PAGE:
HARTFORD, Conn. – A committee investigating a disputed Harvard-Yale regatta last year has determined that nobody won the race and responded by codifying the first official rules for the oldest active collegiate sporting event in the United States.
The regatta committee has informed both schools that the trophy for the event will be engraved with the words “no official result.”
Yale was leading the 151st edition of the varsity heavyweight race in choppy conditions on the Thames River in Connecticut on June 12 when Harvard’s shell began taking on water and the Crimson crew had to be evacuated into launch boats.
Yale finished the race and celebrated victory over their archrivals, but was informed two hours later no winner would be declared because a referee put up a red flag when the incident occurred.
Yale coach Steve Gladstone appealed the result.
“The race was poorly officiated,” Gladstone said Thursday. “There is some precedent. In the other big 4-mile race, the Oxford-Cambridge race, the crew that crosses the finish line is the winner. If the other boat sinks, they sink.”
Yale was ahead by a boat length about one-half mile into the annual 4-mile rivalry race when a wave sent a large amount of water into the Harvard boat. Harvard coach Charlie Butt suggested a re-row, but conditions on the river made that impossible.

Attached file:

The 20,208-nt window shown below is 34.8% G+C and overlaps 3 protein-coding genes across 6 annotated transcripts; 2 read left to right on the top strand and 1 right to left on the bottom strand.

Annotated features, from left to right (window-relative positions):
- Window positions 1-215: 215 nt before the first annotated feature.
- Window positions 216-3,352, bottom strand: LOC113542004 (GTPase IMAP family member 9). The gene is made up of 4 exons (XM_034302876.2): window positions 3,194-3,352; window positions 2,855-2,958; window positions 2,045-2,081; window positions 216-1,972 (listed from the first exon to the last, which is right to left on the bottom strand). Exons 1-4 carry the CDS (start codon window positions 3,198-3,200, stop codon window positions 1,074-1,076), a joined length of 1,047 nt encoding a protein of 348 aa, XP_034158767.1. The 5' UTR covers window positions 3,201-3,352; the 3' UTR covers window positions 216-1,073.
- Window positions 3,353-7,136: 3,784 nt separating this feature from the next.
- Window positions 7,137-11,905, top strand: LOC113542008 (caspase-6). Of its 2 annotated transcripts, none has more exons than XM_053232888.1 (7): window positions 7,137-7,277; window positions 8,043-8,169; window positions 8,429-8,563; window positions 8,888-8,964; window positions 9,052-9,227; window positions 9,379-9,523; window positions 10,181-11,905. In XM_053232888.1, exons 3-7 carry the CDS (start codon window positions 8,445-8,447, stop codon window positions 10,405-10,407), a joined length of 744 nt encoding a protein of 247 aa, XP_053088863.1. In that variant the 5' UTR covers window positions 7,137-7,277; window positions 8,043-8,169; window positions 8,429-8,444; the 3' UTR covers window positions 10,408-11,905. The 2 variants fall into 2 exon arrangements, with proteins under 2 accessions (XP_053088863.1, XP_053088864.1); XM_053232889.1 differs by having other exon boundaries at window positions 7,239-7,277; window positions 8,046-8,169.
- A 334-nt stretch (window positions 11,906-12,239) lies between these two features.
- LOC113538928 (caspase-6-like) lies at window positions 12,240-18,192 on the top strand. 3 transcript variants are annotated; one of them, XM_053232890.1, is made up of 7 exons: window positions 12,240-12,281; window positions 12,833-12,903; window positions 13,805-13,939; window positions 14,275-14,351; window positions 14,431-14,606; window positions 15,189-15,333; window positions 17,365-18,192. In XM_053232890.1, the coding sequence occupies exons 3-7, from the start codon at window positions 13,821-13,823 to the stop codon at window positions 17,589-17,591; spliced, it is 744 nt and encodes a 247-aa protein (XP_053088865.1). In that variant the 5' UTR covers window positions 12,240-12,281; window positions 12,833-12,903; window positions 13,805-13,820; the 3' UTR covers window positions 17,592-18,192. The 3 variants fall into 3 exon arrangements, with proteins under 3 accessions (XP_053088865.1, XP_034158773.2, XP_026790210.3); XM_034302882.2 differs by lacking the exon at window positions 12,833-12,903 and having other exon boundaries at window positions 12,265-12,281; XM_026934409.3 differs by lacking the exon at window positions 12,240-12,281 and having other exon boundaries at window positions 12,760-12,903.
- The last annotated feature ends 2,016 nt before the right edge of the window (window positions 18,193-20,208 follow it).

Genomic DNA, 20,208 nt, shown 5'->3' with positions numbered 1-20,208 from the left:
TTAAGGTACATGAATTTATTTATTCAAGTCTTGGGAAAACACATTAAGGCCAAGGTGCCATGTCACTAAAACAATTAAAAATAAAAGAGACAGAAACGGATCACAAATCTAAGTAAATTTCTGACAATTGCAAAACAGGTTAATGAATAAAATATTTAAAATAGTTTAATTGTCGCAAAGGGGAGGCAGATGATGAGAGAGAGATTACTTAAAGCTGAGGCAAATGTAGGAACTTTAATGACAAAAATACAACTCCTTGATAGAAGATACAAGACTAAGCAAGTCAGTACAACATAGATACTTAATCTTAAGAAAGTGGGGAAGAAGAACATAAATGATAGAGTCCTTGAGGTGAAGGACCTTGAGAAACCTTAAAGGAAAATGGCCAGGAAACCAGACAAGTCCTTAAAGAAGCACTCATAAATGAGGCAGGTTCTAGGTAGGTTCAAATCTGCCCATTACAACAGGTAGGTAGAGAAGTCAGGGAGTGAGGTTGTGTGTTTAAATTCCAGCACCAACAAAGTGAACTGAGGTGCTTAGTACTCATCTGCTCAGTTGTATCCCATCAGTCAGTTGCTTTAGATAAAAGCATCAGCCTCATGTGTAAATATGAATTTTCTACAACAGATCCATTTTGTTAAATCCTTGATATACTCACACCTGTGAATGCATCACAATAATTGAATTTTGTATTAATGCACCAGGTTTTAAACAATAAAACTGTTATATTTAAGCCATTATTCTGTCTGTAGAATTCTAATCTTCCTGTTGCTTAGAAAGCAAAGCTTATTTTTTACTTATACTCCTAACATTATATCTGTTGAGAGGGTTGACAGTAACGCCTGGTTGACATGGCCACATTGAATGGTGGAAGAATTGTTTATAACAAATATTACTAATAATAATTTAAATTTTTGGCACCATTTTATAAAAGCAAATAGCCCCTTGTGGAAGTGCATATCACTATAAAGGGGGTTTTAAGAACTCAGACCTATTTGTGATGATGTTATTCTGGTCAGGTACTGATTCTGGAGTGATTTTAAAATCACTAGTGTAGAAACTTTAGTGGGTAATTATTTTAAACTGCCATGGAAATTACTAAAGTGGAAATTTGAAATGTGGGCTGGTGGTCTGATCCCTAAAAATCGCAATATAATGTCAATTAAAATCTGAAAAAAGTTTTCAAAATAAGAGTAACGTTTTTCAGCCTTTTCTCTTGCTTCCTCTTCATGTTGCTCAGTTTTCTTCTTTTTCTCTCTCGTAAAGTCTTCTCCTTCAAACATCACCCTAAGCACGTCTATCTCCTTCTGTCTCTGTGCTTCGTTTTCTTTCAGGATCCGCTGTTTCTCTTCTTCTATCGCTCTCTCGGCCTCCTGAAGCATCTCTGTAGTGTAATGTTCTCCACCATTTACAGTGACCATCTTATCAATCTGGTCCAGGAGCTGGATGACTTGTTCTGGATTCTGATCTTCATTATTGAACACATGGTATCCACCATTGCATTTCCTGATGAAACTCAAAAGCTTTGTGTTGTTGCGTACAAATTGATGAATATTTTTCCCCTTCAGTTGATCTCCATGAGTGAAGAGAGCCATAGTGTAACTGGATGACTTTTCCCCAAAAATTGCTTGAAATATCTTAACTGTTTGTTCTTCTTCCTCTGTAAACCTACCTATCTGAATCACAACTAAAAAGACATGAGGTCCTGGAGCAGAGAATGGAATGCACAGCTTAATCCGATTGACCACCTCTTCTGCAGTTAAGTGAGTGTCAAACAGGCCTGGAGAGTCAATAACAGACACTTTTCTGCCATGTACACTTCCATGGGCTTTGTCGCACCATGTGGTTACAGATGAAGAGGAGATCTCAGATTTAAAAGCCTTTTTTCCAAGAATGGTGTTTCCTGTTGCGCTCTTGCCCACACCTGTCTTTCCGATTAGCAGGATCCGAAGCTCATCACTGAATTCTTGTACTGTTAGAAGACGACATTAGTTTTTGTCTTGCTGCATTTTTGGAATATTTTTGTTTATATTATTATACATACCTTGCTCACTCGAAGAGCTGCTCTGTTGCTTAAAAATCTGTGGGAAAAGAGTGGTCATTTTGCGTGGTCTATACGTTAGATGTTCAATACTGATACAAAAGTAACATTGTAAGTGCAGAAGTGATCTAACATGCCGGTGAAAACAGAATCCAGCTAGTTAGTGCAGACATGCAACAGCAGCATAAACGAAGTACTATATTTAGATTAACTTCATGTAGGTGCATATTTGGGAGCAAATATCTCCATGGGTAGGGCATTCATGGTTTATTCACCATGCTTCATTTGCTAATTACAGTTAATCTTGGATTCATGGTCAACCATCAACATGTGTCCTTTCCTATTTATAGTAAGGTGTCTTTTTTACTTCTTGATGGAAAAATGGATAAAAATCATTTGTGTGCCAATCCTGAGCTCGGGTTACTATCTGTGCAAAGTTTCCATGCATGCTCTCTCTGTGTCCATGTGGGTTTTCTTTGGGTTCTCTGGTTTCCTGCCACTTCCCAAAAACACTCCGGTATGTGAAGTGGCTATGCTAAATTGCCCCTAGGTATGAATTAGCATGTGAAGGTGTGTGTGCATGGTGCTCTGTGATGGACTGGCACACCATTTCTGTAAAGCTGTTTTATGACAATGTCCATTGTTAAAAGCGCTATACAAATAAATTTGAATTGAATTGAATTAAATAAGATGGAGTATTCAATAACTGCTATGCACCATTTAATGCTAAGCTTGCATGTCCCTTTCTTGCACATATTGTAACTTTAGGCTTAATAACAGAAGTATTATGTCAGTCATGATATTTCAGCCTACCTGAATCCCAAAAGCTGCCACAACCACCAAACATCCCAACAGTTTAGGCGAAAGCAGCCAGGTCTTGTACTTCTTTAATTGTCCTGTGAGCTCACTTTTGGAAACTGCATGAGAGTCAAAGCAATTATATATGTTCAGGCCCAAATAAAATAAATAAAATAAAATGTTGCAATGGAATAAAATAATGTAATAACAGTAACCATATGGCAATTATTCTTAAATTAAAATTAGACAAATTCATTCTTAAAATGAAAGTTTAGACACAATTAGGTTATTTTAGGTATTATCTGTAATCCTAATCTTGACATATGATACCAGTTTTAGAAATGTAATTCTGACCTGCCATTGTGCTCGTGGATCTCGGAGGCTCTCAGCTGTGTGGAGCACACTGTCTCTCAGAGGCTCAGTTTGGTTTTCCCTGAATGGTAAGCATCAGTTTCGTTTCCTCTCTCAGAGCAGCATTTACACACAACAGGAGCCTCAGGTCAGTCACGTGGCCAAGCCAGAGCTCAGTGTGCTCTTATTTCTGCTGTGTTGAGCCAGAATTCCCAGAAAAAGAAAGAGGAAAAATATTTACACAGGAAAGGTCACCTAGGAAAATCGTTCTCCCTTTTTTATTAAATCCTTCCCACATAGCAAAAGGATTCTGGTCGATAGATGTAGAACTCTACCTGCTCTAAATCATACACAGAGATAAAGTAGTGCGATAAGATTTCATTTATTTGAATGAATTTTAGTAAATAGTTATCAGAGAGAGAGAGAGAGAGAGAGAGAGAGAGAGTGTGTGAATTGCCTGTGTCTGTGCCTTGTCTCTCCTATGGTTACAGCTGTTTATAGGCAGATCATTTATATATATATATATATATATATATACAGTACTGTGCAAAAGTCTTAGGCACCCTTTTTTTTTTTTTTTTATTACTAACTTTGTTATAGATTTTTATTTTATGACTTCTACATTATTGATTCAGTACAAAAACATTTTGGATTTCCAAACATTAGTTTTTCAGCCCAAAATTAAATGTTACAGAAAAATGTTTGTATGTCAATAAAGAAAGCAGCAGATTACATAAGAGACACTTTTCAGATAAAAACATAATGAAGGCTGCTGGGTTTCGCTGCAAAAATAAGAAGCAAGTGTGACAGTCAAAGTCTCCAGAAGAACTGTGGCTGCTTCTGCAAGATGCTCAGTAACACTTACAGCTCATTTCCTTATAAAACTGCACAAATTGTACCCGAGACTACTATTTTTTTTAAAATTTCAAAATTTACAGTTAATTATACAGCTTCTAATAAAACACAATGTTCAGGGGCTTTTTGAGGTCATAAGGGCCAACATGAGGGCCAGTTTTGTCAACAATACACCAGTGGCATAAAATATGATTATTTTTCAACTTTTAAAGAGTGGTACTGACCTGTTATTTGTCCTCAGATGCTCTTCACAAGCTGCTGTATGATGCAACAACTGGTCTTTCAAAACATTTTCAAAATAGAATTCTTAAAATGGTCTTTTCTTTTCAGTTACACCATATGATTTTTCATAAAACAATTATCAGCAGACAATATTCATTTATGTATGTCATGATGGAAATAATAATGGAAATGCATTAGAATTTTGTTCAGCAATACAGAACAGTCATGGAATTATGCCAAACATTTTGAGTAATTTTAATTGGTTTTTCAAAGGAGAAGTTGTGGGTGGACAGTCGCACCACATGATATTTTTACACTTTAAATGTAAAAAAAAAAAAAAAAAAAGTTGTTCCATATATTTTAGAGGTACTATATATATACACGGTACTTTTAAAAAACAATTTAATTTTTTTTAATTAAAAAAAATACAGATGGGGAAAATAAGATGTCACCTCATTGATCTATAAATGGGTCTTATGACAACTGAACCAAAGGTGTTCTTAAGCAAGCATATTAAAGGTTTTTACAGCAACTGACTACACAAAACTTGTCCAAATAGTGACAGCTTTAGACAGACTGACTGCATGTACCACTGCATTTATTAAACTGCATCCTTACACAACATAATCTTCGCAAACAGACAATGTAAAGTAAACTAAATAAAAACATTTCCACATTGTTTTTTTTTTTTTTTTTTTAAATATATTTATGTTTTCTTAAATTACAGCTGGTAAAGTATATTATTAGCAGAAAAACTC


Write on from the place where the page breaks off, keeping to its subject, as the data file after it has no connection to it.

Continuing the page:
Stephen H. Brooks, chairman of the Harvard-Yale Regatta Committee, called the decision regrettable in a Jan. 24 memo to the two coaches. But Brooks said it was made after “much deliberation, research, and consultation with both of you, as well as with respected rules officials, historians, and others.”
Brooks said the committee also will soon release new, formal rules for the regatta designed to prevent future disputes.
“It has always been assumed that the rules that generally govern racing would apply,” said Gladstone. “But in fact, because they were not codified, because they were not specific, it went into the hands of the committee.”
Gladstone said he hasn’t read the new rules, but understands they are based on standard rules of rowing used in most international and national competitions.
The first Harvard-Yale race was held in 1852, and it became an annual event in 1864, more than a decade before the first Harvard-Yale football game. There have been a few breaks in the series, mostly because of events such as world wars. The regatta has been held on the Thames river since 1878. The schools attract some of the best rowers in the country, including athletes who compete in the Olympics.
Yale, which won the 2015 race, was looking for its first back-to-back victory since 1984. Prior to last year, Harvard had been dominant, winning seven in a row and 14 of 15. This year’s race is scheduled for June 10, weather permitting.
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